It’s a hard place to be – knowing that everyone else gets the best part of your kid. The world out there gets the best foot forward, the carefully chosen words, the laughs and the smiles. I get the tired, the grumpy, the arguing and disengaged.

Once I realized what was going on I had to learn to change my expectations and my tone. We developed a motto for our home as a reminder. Of any place in  the world, home was a safe place to not be okay.

Our kids hold it together for so many hours out there in the world. They stuff down the harsh words people speak, they act non-chalant about the jokes someone threw in their direction or the criticism a teacher offered about their work. They build walls to protect themselves. They barricade their heart so they don’t look weak. They pretend that nothing is ever a big deal. They’re good. Life’s good.

And then – home. Home needs to be a place where our kids can unravel. Where they know that it’s safe to show weakness. Where the barricades can come crashing down and the emotions are allowed to come out. Home is a place that the pretenses get dropped and we get on with the getting on of being real.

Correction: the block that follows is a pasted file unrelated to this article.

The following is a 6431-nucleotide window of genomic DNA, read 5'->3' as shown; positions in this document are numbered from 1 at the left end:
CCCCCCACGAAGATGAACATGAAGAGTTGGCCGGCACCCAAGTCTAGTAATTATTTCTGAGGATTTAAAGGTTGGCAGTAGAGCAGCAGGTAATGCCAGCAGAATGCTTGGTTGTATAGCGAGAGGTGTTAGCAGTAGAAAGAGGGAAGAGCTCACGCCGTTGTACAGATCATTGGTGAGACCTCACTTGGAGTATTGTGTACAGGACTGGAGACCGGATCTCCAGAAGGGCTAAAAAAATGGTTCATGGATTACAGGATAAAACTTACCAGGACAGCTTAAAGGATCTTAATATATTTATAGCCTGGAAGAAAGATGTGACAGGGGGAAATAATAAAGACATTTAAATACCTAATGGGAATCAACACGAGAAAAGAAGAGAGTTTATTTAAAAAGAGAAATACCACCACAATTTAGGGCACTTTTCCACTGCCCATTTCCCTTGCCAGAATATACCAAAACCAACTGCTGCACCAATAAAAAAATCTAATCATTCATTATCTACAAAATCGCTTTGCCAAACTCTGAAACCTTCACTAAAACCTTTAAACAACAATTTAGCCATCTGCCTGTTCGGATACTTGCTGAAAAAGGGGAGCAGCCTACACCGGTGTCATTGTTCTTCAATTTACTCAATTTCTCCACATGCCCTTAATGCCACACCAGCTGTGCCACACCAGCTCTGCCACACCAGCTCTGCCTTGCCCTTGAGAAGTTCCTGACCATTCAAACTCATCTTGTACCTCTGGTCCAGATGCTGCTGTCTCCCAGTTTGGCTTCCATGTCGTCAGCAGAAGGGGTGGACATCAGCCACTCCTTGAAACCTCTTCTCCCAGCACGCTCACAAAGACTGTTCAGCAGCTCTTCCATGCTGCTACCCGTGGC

Spoiler Alert: Real is messy.

But isn’t it in the messy and sometimes ugly that we get vulnerable? And isn’t it in the vulnerable where real relationship grows? And isn’t it the real relationships that we want to have?  I do.  

It can become our bent as parents to want our kids to be shiny happy people all of the time. We can’t help it. REM sold us on it decades ago. And so we set unrealistic standards for them to be something we could never even be ourselves. But what we need to understand is that even when they’re grumpy, even when they want quiet, even when they can’t get out more than a grunt – we’re getting the honest. I don’t know about you, but I’ll take the messy but honest any day of the week.

I guess what I want you to hear is that it’s okay. It’s okay that you aren’t engaging in deep conversation every single day at 3 pm. And it’s okay that they just want their headphones on for an hour or to lie on the couch and play an app for some time.  

Home is their haven too. This is not just my home to operate in the perfectly slick way that I want it to. It’s the home of five people. Each with their own mode of operation. Each with their own need for time and space. Each with their own need for love and safety, retreat and relaxation, quiet and calm.